By ANDREW BRIDGES, AP Science Writer
PASADENA, Calif. - NASA (news - web sites)'s Spirit rover has sent its first images from Mars, showing a landscape scattered with small rocks that brought cheers from scientists.
The National Aeronautics and Space Administration began receiving the first of an estimated 60 to 80 images from Spirit's cameras late Saturday, three hours after the robot made an apparently flawless landing on Mars.
Scientists quickly assembled multiple black and white images to form a sweeping panoramic of the Martian landscape, as well as a bird's-eye view of the rover with its solar panels fully deployed.
"This just keeps getting better and better. The pictures are fantastic," said mission science manager John Callas.
Spirit's successful landing bucked a trend of failed missions to the Red Planet. Just one in three past attempts to land on Mars has succeeded. British scientists said Sunday they would keep trying to contact their probe, the Beagle 2, which was supposed to land on Mars on Christmas.
NASA's last attempt to land on Mars, in 1999, ended in failure.
"For us to see a success here, at least at this point in the mission, is a source of pride for all Americans," said John Marburger, director of the White House Office of Science and Technology Policy.
Spirit is one of two-identical six-wheeled robots expected to roam the planet for 90 days, analyzing rocks and soil for clues that could reveal whether the planet was ever a warmer, wetter place capable of sustaining life.
Scientists at NASA's Jet Propulsion Laboratory let out whoops of joy and embraced one another when the first signals from the rover indicated it had survived the landing. Mars was 106 million miles from Earth at the time.
The $820 million NASA Mars Exploration Rover project also includes a twin rover, Opportunity, which is set to reach Mars on Jan. 24.
Engineers believed Spirit landed in Gusev Crater, a Connecticut-sized basin just south of the Martian equator. It should take scientists three or four days to pinpoint its location, said Steve Squyres, the mission's main scientist.
After landing, Spirit took about 90 minutes to set up and go to work, retracting its air bags and deploying its solar arrays.
The first photographs showed a flat, wind-swept plain peppered with rocks. Also visible were portions of the rover itself, including a tiny sundial it carried to Mars.
The images were the first from the surface of Mars since NASA's Mars Pathfinder mission in 1997. The first color images were expected late Sunday.
Mission members said the rover won't trundle away from the lander for another nine days.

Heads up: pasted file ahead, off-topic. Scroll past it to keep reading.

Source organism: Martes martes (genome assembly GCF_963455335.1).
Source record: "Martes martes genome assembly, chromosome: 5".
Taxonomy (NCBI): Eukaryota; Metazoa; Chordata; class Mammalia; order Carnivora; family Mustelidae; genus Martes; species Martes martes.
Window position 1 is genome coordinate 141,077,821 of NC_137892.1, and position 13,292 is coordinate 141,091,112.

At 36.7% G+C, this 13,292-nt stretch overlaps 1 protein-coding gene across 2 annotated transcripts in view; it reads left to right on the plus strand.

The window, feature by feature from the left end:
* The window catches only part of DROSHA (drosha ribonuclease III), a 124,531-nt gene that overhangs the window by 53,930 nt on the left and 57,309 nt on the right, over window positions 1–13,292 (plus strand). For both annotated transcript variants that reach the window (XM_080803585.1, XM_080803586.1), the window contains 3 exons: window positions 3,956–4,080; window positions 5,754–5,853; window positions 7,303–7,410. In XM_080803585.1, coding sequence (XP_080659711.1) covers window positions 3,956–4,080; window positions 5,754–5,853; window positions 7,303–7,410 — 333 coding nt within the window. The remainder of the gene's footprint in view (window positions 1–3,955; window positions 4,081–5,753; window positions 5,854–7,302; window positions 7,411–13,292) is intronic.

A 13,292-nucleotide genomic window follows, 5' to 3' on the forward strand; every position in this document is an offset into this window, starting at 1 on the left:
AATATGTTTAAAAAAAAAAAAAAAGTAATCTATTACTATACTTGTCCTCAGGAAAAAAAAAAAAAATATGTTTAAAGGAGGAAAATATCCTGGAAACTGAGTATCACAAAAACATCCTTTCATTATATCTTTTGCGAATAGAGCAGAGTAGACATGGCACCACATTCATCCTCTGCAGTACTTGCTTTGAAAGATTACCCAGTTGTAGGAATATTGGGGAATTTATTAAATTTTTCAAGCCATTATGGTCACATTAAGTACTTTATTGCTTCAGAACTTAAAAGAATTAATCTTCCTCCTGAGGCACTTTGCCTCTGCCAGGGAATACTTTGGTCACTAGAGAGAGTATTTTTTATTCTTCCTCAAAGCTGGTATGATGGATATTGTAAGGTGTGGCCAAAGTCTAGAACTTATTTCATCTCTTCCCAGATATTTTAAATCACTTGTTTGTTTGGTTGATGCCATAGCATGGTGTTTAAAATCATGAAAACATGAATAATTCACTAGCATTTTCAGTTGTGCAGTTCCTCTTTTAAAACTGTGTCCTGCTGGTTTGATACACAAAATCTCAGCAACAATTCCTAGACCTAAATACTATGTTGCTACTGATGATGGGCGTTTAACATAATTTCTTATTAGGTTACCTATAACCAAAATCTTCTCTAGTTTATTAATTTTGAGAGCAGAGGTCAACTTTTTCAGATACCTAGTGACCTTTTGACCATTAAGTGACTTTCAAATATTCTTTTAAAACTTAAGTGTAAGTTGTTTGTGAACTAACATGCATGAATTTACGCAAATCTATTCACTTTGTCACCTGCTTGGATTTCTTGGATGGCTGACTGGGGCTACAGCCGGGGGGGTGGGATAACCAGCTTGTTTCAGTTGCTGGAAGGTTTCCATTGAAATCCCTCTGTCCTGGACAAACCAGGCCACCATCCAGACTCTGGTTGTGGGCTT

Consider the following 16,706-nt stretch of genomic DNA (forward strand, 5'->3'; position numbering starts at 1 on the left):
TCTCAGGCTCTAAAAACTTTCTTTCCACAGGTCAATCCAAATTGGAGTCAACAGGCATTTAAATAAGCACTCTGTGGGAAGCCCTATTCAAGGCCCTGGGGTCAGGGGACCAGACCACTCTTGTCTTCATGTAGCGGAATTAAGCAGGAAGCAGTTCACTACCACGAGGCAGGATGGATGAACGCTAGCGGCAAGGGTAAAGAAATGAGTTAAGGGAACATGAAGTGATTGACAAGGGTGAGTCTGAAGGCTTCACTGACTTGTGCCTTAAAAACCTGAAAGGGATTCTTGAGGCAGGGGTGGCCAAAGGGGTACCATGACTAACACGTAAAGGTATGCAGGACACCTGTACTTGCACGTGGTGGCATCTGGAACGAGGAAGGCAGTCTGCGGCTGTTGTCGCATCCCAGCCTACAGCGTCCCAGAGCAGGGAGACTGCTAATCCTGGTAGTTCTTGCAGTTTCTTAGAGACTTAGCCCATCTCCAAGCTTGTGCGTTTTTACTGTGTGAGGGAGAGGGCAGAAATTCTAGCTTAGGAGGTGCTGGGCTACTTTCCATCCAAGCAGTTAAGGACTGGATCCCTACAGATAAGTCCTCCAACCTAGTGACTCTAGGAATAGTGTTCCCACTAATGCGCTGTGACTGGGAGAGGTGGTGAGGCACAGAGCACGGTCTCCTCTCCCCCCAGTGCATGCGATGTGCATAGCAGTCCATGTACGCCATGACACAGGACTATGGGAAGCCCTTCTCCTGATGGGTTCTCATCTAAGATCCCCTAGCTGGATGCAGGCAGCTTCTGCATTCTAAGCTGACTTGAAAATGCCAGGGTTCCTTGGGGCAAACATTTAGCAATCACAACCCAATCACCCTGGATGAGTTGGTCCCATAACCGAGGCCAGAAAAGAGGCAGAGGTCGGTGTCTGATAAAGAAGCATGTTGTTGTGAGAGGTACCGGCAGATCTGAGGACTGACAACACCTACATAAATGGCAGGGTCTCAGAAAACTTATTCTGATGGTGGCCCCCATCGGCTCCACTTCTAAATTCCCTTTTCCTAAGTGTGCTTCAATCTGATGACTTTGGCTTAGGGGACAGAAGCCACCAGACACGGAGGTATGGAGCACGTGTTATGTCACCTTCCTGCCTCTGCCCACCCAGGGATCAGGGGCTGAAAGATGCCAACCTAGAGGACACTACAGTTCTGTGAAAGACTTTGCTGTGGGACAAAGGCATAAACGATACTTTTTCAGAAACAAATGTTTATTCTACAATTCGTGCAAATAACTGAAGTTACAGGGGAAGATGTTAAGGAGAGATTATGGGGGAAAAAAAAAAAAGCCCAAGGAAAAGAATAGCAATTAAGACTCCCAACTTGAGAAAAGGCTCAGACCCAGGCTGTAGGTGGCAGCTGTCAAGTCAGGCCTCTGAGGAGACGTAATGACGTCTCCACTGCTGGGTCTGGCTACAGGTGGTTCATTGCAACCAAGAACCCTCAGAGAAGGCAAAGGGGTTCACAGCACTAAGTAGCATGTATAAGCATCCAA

"This is the time to be thoughtful and careful," JPL director Charles Elachi said.
Powered by solar panels generating 160 watts at peak, Spirit will be able to roam from rock to rock.
"Every day, it's like landing in another spot," Elachi said.
The rover relied on a heat shield, parachute and rockets to slow its descent to the surface, plus a cushion of balloons.
The descent took just six minutes.
"I got quoted a lot saying it would be six minutes from hell. It was six minutes from hell. In this case, we said the right prayers and got to heaven," said Ed Weiler, NASA's associate administrator for space science.
While Mars today is a dry and cold world, river channels and other water-carved features suggest it may have had a more hospitable past.
The rovers were built to look for geologic evidence that water — a necessary ingredient for life — once persisted on the surface. A direct search for life on Mars is at least a decade away, NASA scientists said.
Scientists took advantage of the closest approach Mars has made to Earth in 60,000 years to send a small armada of spacecraft, including the missing Beagle 2, to the planet. A European satellite, the Mars Express, which ferried Beagle 2 to the planet, safely entered orbit.
Scientists in London said there would be four more chances for Mars Express to try to contact Beagle 2 later this week, starting Wednesday.
Chief Beagle scientist Colin Pillinger told British Broadcasting Corp. television that a failure by Mars Express to make contact could spell the end of the European mission.
Mars Express has joined two U.S. orbiters, Mars Global Surveyor and 2001 Mars Odyssey, already circling the planet.
The U.S. orbiters should act as data relays for the twin rovers.
NASA plans more probes to Mars at regular 26-month intervals, or each time the Earth laps the Red Planet as they travel around the sun.
Spirit's landing followed another important American space mission. On Friday, a NASA spacecraft flew past a comet to scoop up less than a thimbleful of dust that could shed light on how the solar system was formed.
"A comet yesterday, Mars today — you know," Weiler said.
I saw the landing live on CNN last night. It was quite amazing. I'm guessing it's the first time they landed on Mars, so it was a epic moment for all yesterday. I hope they can find life there somehow, after all they say there was before.